The number of articles about the safety of eating farmed fish and mad cow disease (Creutzfeldt Jakob disease) are growing fast on the Internet.
This was triggered by a recent study published in the Journal of Alzheimer’s Disease by University of Louisville neurologist Robert P. Friedland.
Creutzfeldt Jakob disease is commonly known as mad cow disease. Creutzfeldt Jakob is a disease for which there is no treatment and it is fatal. The diseases can be contracted by eating parts of an animal infected with bovine spongiform encephalopathy (BSE or mad cow disease).
You might recall that an outbreak of "mad cow" in England set off quite a reaction several years ago. There was a good result as many countries outlawed feeding rendered cow material to other cattle because the disease is so easily spread within the same species. There are only three known cases of mad cow in the U.S. Here is one key quote from Dr. Friedland,
We have not proven that it’s possible for fish to transmit the disease to humans. Still, we believe that out of reasonable caution for public health, the practice of feeding rendered cows to fish should be prohibited...Fish do very well in the seas without eating cows.
A bigger issue might be the nutritional value of farmed fish and whether humans are getting what they are really after-- long-chain omega-3 fatty acids.
These articles reminded me of the article I wrote about Boston Legal and Denny Crane (played by William Shatner). Denny who suffered from mad cow (Alzheimer's), went to the Supreme Court to get approval to take the drug Dimebon. The show ended its run on television with Denny winning his Supreme Court case, and winning the right to take Dimebon.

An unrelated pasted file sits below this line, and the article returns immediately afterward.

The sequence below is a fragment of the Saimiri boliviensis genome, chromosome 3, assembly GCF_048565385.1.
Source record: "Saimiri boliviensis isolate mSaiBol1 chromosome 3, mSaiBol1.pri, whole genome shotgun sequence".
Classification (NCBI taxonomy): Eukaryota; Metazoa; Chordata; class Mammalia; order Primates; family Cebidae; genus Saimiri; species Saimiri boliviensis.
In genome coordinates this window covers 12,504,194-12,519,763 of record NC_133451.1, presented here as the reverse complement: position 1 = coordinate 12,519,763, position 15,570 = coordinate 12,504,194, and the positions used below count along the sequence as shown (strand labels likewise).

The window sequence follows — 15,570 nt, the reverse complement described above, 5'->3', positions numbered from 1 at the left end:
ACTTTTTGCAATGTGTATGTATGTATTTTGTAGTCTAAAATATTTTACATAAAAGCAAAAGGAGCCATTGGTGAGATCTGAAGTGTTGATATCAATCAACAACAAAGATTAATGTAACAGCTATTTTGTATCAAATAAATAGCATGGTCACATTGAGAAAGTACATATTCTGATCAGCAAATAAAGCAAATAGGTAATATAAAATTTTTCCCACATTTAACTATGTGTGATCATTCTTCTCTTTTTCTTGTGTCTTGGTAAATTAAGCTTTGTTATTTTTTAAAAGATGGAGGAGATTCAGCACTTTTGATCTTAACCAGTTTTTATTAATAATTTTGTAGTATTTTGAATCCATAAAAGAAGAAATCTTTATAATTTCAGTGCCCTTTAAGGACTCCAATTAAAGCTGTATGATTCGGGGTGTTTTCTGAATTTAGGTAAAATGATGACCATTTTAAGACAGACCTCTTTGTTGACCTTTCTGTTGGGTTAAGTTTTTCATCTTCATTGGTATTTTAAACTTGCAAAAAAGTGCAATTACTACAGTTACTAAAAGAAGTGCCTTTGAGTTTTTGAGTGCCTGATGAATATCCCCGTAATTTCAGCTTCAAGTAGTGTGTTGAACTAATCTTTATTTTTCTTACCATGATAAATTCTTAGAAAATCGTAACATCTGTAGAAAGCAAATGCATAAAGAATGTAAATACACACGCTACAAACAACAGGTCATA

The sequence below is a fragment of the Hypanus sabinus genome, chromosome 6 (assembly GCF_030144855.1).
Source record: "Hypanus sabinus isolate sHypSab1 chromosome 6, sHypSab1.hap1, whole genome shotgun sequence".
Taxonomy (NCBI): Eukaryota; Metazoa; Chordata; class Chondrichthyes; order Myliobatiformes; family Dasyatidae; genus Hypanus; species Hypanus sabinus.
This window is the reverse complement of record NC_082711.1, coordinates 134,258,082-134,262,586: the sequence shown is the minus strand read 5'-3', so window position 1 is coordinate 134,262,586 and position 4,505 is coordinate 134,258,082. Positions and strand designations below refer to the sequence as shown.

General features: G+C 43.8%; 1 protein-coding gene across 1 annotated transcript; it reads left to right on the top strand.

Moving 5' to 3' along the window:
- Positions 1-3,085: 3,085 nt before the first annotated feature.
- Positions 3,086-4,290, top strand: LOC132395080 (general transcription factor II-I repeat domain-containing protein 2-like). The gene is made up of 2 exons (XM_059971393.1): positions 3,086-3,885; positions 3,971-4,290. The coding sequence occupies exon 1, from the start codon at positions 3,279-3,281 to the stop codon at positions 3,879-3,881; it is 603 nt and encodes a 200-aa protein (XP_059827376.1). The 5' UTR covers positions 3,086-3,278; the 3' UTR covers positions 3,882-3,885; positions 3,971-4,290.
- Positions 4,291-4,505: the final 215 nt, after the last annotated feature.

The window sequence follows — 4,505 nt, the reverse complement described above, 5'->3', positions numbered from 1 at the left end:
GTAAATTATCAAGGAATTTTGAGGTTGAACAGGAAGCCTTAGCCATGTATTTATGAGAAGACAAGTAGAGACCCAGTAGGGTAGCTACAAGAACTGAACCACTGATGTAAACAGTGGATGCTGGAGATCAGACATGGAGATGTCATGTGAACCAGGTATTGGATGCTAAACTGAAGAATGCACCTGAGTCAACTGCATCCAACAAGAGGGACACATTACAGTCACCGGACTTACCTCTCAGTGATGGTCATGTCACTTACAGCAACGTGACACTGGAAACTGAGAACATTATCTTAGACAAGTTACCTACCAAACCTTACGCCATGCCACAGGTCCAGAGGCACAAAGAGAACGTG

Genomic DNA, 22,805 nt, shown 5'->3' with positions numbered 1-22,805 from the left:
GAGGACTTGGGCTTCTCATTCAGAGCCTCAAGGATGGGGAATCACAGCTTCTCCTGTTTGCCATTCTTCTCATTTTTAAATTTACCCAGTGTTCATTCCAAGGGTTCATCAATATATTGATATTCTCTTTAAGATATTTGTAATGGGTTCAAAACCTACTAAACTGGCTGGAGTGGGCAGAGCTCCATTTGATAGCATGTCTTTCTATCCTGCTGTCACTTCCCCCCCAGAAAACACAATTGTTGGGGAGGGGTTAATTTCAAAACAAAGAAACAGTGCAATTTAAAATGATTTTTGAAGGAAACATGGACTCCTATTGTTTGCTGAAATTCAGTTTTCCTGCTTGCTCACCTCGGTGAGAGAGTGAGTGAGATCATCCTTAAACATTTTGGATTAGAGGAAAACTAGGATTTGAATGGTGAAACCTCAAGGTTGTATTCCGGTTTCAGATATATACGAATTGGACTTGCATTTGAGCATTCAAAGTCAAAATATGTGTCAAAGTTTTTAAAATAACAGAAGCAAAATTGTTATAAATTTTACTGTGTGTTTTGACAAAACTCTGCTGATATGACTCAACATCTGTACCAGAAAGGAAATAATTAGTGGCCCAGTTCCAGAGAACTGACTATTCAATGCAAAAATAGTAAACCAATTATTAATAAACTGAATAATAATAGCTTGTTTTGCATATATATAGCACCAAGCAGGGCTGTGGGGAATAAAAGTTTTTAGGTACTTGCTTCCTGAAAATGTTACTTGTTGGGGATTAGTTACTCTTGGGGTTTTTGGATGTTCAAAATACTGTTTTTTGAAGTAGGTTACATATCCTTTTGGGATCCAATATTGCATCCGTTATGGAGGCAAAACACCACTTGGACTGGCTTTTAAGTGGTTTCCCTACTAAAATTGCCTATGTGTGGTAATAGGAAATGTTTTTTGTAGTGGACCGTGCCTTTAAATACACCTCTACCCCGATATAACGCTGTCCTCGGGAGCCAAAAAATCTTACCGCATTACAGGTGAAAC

Americans are patiently waiting for the results of the ongoing clinical trials of Dimebon. Dimebon is a twenty five year old drug that is not currently available to U.S. citizens.
Dimebon is an orally-available, small molecule that has been shown to inhibit brain cell death in preclinical models relevant to Alzheimer’s. Medivation is currently conducting several phase three clincial trials with Dimebon.
Bob DeMarco is an Alzheimer's caregiver and editor of the Alzheimer's Reading Room. The Alzheimer's Reading Room is the number one website on the Internet for advice and insight into Alzheimer's disease. Bob taught at the University of Georgia, was an executive at Bear Stearns, the CEO of IP Group, and is a mentor. He has written more than 700 articles with more than 18,000 links on the Internet. Bob resides in Delray Beach, FL.